With the cost of living crisis we all want to be able to buy things as cheaply as we can – but we must also think about whether cheap for us is expensive for others, and for the planet? Do we buy clothing that is lower priced while closing our eyes to the slave labour that made it cheap? Do we purchase another pair of jeans, that we don’t really need, ignoring the cost in water consumption (3,781litres of water per pair of jeans), the chemicals used in the growing and dyeing process that leach into the ground, and the sweatshops that produced them? Do we buy the cheapest eggs without thinking about the inhumane conditions that the hens are kept in?


However your conversation with God turns out, whatever you believe God is asking you to do (and believe me, he’ll be asking you to do something!) we must all be prepared to work to bring equality and justice to this world. The more hunger and oppression and inequality that there is, the more climate change and conflict will ramp up.

In God’s eyes, we are all equal; no one is more entitled to anything than anyone else.

He has given us enough to live on, if only our greed and sense of privilege and entitlement does not get in the way.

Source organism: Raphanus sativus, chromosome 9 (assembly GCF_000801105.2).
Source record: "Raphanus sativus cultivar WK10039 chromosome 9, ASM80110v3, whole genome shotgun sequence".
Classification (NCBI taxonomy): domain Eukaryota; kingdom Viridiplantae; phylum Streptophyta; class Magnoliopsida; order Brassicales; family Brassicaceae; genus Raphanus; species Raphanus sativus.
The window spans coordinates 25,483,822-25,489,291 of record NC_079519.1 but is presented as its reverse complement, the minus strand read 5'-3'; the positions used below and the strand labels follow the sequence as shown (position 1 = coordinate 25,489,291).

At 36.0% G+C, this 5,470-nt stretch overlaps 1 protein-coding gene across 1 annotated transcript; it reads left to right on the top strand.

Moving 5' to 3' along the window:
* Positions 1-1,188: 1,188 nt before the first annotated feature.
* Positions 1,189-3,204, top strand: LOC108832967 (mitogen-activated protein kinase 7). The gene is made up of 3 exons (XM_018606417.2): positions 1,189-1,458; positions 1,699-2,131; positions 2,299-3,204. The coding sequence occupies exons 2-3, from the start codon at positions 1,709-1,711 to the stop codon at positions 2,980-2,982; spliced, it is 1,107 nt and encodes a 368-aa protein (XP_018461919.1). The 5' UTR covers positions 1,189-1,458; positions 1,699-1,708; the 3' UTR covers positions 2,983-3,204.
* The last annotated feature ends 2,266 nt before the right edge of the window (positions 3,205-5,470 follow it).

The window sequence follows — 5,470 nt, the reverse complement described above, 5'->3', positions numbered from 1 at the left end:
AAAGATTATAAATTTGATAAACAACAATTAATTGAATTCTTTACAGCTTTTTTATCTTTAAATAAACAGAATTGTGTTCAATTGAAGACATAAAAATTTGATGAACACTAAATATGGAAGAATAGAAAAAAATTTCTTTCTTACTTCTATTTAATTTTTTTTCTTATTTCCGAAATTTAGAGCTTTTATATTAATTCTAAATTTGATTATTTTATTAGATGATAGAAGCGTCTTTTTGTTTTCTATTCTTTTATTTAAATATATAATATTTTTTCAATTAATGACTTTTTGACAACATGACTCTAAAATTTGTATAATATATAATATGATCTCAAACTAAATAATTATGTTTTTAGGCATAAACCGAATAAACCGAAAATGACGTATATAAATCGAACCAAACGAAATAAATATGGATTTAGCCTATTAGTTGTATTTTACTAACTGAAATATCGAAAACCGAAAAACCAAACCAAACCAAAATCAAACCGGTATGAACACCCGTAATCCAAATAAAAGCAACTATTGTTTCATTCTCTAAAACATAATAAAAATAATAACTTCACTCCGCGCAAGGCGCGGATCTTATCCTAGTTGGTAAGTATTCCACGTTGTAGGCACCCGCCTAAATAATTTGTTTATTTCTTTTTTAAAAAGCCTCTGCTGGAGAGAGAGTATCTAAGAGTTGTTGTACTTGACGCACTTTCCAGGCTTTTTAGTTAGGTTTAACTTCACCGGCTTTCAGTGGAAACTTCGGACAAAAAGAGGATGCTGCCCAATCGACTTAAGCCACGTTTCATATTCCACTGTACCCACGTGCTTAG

Let me finish with the words of the former Archbishop of Canterbury, Rowan Williams: The environmental crisis overshadows every other issue :The story here is of an insanely unbalanced account of human entitlement and human capacity that has consistently, in the last three centuries, ignored any sense of the interdependence of human life and the life of the organic order as a whole: the life that matters has been, explicitly or implicitly, defined as human life – and human life lived in a specific mode, that of expanding consumption,”




God of compassion and concern – we pray today that where we have let attachment

to our own understandings of justice deter us from taking the discomforting paths

needed for the well being of our planet and the flourishing of all its inhabitants

you would forgive us and free us to move forward & to grow in the courage, love and generosity which are the hallmarks of your kingdom. Speak to us, stir us, disturb us so that we might understand how you call us to work for justice and equality for all your children.